Great Leaders Grow

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Great Leaders Grow

Becoming a leader for life (2012)
By Ken Blanchard and Mark Miller

To be a great leader, you must

1. Gain Knowledge

– Yourself
You need to gain self knowledge, more be self-awared. What are your strengths? What are your learning styles and preferences? What are your passions?

– Others

You need to gain knowledge about others you want to lead – as a group and as individuals. What are their hopes and dreams? What are their fears? What can you learn about their families? Their past work experience?

– Industry
You need to gain knowledge about the industry. What do you know about your industry? What has been true in the past? What is currently true about your industry that may not be true in the future? Who are your chief competitors, their strengths and weaknesses? How has your industry changed over the last 10 years?

– Leadership
What are the trends and best practices? What skills can you acquire? What skills can you sharpen? What books do you need to read? Who can serve as your mentors?

Many leaders fail to gain knowledge because they have too much to do – they’re going too fast and trying to accomplish too much.

 

2. Reach out to others

– Informally

– Formally

As a leader, your role is to teach both by sharing information as well as by asking probing questions.

 

3. Open Your World

-At work

1. Shadow someone from another department or team.
2. Work at a client’s facility for a day – or longer.
3. Listen in on customer calls.
4. Travel with senior leaders from the company.
5. Serve on a cross- functional team.
6. Begin collecting best practices from top performers.
7. Interview recent retirees and seek their counsel on current issues.
8. Attend the grand opening of a new plant.
9. Go back in the archives and watch presentations from the last decade.
10. Meet with leaders from other departments to understand their issues.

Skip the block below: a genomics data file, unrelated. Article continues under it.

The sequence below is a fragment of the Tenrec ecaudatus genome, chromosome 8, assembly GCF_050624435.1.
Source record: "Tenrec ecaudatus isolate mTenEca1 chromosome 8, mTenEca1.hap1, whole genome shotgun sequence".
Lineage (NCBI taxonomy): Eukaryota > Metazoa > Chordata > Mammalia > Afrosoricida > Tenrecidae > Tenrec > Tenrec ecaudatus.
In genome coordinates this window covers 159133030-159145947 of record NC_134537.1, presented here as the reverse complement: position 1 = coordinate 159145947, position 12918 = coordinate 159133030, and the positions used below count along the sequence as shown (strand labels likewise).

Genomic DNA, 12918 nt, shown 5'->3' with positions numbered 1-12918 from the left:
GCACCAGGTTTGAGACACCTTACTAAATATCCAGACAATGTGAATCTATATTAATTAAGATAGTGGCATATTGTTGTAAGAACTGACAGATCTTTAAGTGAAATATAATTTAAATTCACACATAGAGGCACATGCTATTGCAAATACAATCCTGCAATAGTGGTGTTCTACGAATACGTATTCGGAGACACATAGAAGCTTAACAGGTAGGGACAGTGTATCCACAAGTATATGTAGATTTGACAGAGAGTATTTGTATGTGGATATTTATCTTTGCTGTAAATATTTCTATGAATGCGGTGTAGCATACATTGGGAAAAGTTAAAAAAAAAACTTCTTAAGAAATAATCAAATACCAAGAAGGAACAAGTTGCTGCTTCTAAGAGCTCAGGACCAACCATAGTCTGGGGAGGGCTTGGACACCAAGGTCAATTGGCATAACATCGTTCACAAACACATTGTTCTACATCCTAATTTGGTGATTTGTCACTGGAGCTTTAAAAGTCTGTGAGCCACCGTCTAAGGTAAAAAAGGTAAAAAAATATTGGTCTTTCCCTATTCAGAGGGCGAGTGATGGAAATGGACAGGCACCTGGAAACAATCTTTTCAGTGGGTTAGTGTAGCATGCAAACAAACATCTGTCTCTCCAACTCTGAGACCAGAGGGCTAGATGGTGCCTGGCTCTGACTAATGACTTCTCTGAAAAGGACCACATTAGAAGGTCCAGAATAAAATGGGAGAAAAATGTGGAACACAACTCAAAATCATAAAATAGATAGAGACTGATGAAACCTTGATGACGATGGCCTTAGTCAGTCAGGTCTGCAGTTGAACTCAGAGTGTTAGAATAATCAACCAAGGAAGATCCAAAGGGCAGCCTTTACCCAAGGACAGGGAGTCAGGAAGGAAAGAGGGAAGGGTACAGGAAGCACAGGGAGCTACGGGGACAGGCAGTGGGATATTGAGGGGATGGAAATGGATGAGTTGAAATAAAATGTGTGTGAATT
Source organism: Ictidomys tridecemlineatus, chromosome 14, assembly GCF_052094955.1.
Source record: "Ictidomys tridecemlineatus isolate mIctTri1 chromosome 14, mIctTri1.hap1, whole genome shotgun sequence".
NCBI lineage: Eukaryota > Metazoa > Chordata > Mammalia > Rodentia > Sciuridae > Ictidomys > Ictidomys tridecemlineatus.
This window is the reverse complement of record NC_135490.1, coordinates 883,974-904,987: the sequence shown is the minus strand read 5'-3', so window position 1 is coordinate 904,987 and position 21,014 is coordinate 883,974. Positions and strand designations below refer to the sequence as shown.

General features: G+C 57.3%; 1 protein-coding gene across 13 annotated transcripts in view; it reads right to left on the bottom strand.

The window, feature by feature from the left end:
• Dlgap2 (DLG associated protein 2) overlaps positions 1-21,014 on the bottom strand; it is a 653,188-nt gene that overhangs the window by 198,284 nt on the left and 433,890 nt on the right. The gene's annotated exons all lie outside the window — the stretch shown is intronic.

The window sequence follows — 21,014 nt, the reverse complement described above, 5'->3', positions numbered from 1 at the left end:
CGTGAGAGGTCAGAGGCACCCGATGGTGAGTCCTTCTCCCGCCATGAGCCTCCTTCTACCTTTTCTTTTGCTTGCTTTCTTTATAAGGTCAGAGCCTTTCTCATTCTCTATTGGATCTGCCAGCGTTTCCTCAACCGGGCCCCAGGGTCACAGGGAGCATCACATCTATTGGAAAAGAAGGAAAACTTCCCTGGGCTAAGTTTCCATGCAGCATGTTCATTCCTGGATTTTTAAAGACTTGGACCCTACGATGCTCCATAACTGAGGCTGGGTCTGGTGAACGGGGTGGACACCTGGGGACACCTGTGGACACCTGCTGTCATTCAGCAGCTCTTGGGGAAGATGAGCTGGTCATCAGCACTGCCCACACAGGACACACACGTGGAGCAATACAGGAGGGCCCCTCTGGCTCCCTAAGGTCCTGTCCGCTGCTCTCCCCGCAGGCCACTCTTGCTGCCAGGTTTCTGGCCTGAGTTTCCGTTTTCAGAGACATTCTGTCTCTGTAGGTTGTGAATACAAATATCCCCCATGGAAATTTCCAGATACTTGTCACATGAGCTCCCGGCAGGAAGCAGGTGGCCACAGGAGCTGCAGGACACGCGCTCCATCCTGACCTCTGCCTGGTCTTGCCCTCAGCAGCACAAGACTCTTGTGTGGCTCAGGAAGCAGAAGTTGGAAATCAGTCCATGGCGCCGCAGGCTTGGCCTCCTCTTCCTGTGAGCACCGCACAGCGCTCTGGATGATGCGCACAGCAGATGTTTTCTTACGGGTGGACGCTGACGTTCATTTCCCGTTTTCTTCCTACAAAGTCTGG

11. Have lunch with someone different every day until you run out of people, then start over and do it again.
12. Travel to visit your most successful locations.
13. Find a mentor (formal or informal) from another department.
14. Ask others who best embody the company’s core values and intenationally spend time with them.
15. Attend open enrollment training events that will broaden your perspective.
16. Lead anything you can – project team, ad hoc group, work group, fund-raising campaign, corporate fitness effort, department meeting, corporate blood drive, continuous improvement team, or Christmas party. Chances are good you’ll learn more by leading than anything else.

– Outside work

1. Travel
2. Volunteer work
3. Hobbies
4. Foreign languags
5. Time with interesting people
6. Read widely – beyond your industry and leadership
7. Home projects – outside your comfort zone
8. Mentors from fields unrelated to your own.
9. Exposure to the arts – museums, plays, concerts
10. Campaign for a local politican
11. Adventure experiences – sky diving, white-washing rafting, scuba diving, mountain climbing, hot-air balloon rides etc.

If you get too busy with your job to grow, your influence and your leadership will stagnate and ultimately evaporate.

 

4. Walk towards wisdom
– Self – evaluation

Its the ability to look into the mirror and tell yourself the real truth.

–  Honest Feedback

– Counsel

Feedback is about the past, counsel is about the future. Counsel is often derived from the experiences of the person you’re talking with. You get to benefit from their experiences and possibily even the wisdom.

– Time

Wisdom is accumulated over months, years and decades. You’ve got to stay with it. The pursuit of wisdom, like the other areas of growth, is never-ending. Don’t try to rush it- and never stop seeking it. If you’ll do the things we’ve discussed, over time, you will grow in wisdom.

Wisdom is the application of knowledge, discernment, insight, experience, and judgement to make good decisions when the answer may not be obvious. It can be an outcome of gaining knowledge, reaching out to others and opening your world. However, its not automatic.

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